Getting our kids to eat healthy and nutritious meals is probably one of parenthood’s biggest challenges. It would seem that children have some innate aversion to vegetables and anything green (except green candy, of course). So before you start driving yourself crazy trying to find creative ways to sneak veggies into their diet or spending precious minutes cutting up their food into fun shapes in the hopes of tempting them to give it try, the solution may actually be a lot simpler. You. Your example is what your children will follow. Just as this appeals to behavior and making good choices in life, so will your child’s food preferences depend on you. You are your child’s most important role model!
Our society as a whole is moving in the direction of healthier eating and making healthier lifestyle choices. The use of dietary supplements has increased as we try to make sure we are getting the very best and consuming the necessary vitamins and minerals we need to function. Research Verified reviews will tell you more about what to look out for in a supplement. Working out as a family has also become hugely popular and you will find many great videos online that involve your children in the activity. It is all about leading by example and showing your kids how to make healthy choices. This is same with food and getting your children to eat well.
Eat the foods that you would like your children to be eating. Sit around the dinner table together and all eat the same food. Don’t make a million different options to satisfy everyone, but try serve at least one option that you know your child will like. You don’t want to turn dinnertime into a battlefield but you don’t want to be a short-order cook either. Also, let your child see you snacking on vegetables and fruit.
Talk to your child about nutrition and the different food groups. Discuss what makes a balanced meal and decide on meals for the week based on these guidelines. Ask your child about their preferences and offer them choices. Take your child grocery shopping with you; a scary thought, but a good educational opportunity. Here, they will be able to see all the options and learn about healthy and unhealthy choices. Teach your child about where our food comes from. It is very concerning that some children actually do not know what a tomato or a potato is.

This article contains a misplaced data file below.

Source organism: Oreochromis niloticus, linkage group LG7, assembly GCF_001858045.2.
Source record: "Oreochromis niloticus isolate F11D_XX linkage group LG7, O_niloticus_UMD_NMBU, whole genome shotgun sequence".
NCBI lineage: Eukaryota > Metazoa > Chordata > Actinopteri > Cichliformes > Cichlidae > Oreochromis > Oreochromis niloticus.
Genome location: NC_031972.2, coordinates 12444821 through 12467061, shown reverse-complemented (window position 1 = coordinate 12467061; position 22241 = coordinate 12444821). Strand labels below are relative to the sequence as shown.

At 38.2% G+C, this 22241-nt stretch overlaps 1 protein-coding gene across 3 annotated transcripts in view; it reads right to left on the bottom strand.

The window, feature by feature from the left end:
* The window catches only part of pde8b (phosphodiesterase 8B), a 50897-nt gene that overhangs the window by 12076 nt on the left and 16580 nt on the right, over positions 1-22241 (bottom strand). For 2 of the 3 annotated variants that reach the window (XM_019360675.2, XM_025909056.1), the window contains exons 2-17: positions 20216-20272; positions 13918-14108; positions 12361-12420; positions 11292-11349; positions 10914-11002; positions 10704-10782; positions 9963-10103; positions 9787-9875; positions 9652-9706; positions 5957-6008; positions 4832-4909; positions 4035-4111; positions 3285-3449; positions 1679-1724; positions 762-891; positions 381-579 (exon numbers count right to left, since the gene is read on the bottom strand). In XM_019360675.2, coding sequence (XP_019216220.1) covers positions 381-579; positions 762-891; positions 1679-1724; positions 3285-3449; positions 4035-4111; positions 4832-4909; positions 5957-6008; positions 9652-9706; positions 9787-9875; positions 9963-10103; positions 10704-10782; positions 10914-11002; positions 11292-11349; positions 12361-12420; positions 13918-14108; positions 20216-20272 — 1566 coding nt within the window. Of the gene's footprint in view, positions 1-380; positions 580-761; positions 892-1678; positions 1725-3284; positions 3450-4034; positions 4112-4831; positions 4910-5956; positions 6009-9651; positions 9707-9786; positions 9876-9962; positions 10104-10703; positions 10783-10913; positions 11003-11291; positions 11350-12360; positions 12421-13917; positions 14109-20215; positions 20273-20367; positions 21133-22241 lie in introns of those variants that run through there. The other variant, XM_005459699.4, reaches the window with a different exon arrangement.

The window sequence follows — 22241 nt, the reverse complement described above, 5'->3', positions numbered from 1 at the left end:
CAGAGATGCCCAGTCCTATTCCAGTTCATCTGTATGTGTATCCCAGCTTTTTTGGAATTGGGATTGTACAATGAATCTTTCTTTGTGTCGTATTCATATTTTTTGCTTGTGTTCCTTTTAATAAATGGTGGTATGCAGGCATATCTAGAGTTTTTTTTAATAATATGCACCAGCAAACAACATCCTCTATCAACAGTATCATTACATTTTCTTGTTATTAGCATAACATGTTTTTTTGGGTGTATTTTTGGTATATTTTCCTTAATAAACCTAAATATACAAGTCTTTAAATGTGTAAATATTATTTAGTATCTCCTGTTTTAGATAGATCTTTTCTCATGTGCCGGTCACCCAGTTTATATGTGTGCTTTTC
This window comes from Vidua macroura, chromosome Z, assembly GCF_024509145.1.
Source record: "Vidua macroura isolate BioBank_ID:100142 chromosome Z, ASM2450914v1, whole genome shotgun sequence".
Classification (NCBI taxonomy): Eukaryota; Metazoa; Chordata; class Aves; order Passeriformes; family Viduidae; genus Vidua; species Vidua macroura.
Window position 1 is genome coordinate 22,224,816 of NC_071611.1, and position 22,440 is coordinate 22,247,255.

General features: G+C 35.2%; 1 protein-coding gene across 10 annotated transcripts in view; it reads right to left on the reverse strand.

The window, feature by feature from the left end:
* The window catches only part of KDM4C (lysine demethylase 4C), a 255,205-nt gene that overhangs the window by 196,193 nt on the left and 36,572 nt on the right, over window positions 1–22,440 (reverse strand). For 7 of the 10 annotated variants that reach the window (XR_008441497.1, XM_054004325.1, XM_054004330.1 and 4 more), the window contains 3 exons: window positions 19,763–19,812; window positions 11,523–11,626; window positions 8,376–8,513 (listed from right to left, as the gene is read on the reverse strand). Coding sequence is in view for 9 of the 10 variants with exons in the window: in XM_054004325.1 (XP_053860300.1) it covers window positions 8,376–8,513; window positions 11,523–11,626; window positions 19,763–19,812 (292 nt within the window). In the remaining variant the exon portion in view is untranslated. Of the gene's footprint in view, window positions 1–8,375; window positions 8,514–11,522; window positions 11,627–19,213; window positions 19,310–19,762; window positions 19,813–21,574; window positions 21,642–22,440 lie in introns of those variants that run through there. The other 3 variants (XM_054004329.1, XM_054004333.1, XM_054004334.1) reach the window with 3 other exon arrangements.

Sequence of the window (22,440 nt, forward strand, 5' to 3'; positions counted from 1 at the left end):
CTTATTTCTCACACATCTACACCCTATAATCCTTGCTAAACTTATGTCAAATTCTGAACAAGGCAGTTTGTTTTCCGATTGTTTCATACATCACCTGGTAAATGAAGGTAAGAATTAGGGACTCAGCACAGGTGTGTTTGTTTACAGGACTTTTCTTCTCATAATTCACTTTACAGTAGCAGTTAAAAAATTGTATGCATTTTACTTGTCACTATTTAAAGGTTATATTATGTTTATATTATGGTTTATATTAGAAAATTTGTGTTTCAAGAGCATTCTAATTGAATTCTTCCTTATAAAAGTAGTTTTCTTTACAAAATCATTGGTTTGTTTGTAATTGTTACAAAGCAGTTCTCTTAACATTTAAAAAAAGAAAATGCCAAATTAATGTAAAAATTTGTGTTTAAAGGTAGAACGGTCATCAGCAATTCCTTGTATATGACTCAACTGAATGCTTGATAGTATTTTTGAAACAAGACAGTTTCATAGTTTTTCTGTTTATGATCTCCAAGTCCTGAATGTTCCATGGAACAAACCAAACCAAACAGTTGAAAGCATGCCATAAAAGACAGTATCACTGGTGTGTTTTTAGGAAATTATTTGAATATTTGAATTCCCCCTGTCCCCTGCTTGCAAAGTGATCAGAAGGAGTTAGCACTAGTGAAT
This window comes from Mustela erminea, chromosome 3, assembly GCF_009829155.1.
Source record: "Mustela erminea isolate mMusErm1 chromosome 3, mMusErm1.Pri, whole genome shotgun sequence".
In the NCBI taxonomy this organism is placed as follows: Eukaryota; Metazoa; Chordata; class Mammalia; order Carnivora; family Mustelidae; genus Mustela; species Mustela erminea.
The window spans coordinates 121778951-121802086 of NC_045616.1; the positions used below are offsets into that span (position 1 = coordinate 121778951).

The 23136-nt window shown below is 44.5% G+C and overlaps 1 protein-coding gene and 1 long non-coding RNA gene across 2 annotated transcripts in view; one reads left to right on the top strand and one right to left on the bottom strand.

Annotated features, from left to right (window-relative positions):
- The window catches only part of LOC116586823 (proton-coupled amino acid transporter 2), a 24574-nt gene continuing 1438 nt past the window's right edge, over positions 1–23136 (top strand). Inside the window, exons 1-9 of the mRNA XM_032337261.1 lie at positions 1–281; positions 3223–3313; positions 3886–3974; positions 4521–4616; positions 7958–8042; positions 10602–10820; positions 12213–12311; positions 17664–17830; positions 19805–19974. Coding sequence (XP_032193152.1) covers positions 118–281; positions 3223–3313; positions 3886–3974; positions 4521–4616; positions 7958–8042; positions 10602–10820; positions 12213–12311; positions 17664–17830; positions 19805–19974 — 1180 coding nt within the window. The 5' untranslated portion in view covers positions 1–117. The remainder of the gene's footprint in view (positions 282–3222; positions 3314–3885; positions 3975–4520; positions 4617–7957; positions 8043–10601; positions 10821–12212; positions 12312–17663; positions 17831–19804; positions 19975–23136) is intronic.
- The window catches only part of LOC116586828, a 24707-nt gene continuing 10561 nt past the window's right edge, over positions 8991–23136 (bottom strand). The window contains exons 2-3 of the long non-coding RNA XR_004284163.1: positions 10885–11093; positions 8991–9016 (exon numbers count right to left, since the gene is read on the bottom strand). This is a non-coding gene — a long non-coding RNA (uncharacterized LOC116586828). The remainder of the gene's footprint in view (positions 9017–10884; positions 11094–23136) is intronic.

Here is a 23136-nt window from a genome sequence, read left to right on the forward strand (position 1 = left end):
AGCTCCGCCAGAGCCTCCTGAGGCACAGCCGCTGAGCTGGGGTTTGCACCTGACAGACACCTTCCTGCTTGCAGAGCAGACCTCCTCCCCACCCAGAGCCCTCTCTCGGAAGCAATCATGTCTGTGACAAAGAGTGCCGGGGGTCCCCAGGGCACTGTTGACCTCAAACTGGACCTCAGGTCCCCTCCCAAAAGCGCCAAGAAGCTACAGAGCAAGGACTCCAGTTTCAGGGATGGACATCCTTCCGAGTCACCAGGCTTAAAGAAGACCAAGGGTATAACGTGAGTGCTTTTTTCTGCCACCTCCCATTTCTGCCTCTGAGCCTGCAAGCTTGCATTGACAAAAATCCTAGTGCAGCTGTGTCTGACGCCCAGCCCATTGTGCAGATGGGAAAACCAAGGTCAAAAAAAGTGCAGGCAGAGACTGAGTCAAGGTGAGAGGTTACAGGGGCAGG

Avoid your child developing an unhealthy relationship with food by not using it as a reward or a way to make them feel better. Food should only be for nutrition. If your child falls down and scrapes their knee, there is no need to give them a cookie - a hug and kiss will work just as well. This same rule applies to dessert. Don’t make dessert the reward for eating their food. This implies that the meal is not as good. If dessert was always part of the meal, don’t take it away as a punishment. Dessert also doesn’t always need to be cake; a yogurt drink or fruit can work too.
Don’t expect children to follow the same eating pattern of an adult with three full meals and no eating between them. Children are growing and their stomachs are small, so when they say they are hungry between meals, this is probably true. Offer small healthy snacks between meals such as cut up veggies, apple chips, cut up fruit, a yogurt, or healthy muffins. This will also help avoid any meltdowns and have your child more willing to try new foods at mealtimes.
When it comes to getting your child to eat healthy food, the solution lies with you. You set the example for what is acceptable and what isn’t. Involving your child in the meal planning and the cooking is also more likely to develop their interest in the food. Make mealtimes bonding time!